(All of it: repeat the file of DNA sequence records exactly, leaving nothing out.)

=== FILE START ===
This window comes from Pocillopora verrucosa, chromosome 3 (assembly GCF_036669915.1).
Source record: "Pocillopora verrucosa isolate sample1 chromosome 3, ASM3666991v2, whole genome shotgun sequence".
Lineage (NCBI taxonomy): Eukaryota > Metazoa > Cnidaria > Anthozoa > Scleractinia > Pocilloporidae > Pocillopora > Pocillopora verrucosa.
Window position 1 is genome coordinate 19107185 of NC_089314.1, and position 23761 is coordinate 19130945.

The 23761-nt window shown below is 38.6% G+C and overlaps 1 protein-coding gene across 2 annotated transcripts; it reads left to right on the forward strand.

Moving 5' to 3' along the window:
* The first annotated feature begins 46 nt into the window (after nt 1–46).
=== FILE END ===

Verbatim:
This window comes from Pocillopora verrucosa, chromosome 3 (assembly GCF_036669915.1).
Source record: "Pocillopora verrucosa isolate sample1 chromosome 3, ASM3666991v2, whole genome shotgun sequence".
Lineage (NCBI taxonomy): Eukaryota > Metazoa > Cnidaria > Anthozoa > Scleractinia > Pocilloporidae > Pocillopora > Pocillopora verrucosa.
Window position 1 is genome coordinate 19107185 of NC_089314.1, and position 23761 is coordinate 19130945.

The 23761-nt window shown below is 38.6% G+C and overlaps 1 protein-coding gene across 2 annotated transcripts; it reads left to right on the forward strand.

Moving 5' to 3' along the window:
* The first annotated feature begins 46 nt into the window (after nt 1–46).